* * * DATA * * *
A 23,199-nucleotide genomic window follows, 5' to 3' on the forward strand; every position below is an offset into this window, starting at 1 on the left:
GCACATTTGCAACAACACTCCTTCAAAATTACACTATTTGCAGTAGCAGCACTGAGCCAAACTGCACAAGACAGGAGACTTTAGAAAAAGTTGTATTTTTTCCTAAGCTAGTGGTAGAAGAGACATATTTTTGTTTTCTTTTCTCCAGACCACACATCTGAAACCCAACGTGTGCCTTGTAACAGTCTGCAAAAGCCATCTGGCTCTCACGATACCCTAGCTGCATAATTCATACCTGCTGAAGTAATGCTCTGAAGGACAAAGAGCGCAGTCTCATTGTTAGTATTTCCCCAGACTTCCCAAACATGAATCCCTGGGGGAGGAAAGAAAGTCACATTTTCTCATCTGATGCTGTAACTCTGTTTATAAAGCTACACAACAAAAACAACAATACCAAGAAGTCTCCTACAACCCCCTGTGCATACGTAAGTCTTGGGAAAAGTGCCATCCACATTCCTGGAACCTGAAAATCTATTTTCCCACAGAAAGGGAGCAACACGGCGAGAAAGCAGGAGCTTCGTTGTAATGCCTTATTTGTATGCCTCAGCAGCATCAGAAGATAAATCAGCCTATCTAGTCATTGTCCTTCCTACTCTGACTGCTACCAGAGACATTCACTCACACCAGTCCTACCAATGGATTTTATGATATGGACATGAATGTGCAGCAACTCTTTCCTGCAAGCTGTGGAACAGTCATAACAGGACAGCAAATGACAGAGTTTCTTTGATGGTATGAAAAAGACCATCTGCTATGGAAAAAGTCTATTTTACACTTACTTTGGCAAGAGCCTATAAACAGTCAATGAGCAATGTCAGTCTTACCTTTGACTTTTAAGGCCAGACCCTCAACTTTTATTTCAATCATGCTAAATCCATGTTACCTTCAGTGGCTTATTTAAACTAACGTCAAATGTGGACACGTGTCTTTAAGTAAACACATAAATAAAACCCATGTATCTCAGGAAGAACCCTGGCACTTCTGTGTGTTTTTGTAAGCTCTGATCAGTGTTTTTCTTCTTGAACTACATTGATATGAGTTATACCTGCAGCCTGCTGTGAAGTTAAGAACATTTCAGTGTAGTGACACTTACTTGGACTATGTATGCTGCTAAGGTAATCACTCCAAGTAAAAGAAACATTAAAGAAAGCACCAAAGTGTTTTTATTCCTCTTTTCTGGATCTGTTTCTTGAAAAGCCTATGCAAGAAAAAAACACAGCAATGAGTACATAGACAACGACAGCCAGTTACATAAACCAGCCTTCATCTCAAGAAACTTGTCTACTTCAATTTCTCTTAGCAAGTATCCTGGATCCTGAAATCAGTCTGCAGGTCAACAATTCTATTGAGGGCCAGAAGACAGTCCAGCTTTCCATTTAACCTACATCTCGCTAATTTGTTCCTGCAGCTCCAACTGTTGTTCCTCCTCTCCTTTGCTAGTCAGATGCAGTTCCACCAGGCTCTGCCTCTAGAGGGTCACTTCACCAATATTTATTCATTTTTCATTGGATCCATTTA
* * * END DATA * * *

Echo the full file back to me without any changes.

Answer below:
A 23,199-nucleotide genomic window follows, 5' to 3' on the forward strand; every position below is an offset into this window, starting at 1 on the left:
GCACATTTGCAACAACACTCCTTCAAAATTACACTATTTGCAGTAGCAGCACTGAGCCAAACTGCACAAGACAGGAGACTTTAGAAAAAGTTGTATTTTTTCCTAAGCTAGTGGTAGAAGAGACATATTTTTGTTTTCTTTTCTCCAGACCACACATCTGAAACCCAACGTGTGCCTTGTAACAGTCTGCAAAAGCCATCTGGCTCTCACGATACCCTAGCTGCATAATTCATACCTGCTGAAGTAATGCTCTGAAGGACAAAGAGCGCAGTCTCATTGTTAGTATTTCCCCAGACTTCCCAAACATGAATCCCTGGGGGAGGAAAGAAAGTCACATTTTCTCATCTGATGCTGTAACTCTGTTTATAAAGCTACACAACAAAAACAACAATACCAAGAAGTCTCCTACAACCCCCTGTGCATACGTAAGTCTTGGGAAAAGTGCCATCCACATTCCTGGAACCTGAAAATCTATTTTCCCACAGAAAGGGAGCAACACGGCGAGAAAGCAGGAGCTTCGTTGTAATGCCTTATTTGTATGCCTCAGCAGCATCAGAAGATAAATCAGCCTATCTAGTCATTGTCCTTCCTACTCTGACTGCTACCAGAGACATTCACTCACACCAGTCCTACCAATGGATTTTATGATATGGACATGAATGTGCAGCAACTCTTTCCTGCAAGCTGTGGAACAGTCATAACAGGACAGCAAATGACAGAGTTTCTTTGATGGTATGAAAAAGACCATCTGCTATGGAAAAAGTCTATTTTACACTTACTTTGGCAAGAGCCTATAAACAGTCAATGAGCAATGTCAGTCTTACCTTTGACTTTTAAGGCCAGACCCTCAACTTTTATTTCAATCATGCTAAATCCATGTTACCTTCAGTGGCTTATTTAAACTAACGTCAAATGTGGACACGTGTCTTTAAGTAAACACATAAATAAAACCCATGTATCTCAGGAAGAACCCTGGCACTTCTGTGTGTTTTTGTAAGCTCTGATCAGTGTTTTTCTTCTTGAACTACATTGATATGAGTTATACCTGCAGCCTGCTGTGAAGTTAAGAACATTTCAGTGTAGTGACACTTACTTGGACTATGTATGCTGCTAAGGTAATCACTCCAAGTAAAAGAAACATTAAAGAAAGCACCAAAGTGTTTTTATTCCTCTTTTCTGGATCTGTTTCTTGAAAAGCCTATGCAAGAAAAAAACACAGCAATGAGTACATAGACAACGACAGCCAGTTACATAAACCAGCCTTCATCTCAAGAAACTTGTCTACTTCAATTTCTCTTAGCAAGTATCCTGGATCCTGAAATCAGTCTGCAGGTCAACAATTCTATTGAGGGCCAGAAGACAGTCCAGCTTTCCATTTAACCTACATCTCGCTAATTTGTTCCTGCAGCTCCAACTGTTGTTCCTCCTCTCCTTTGCTAGTCAGATGCAGTTCCACCAGGCTCTGCCTCTAGAGGGTCACTTCACCAATATTTATTCATTTTTCATTGGATCCATTTA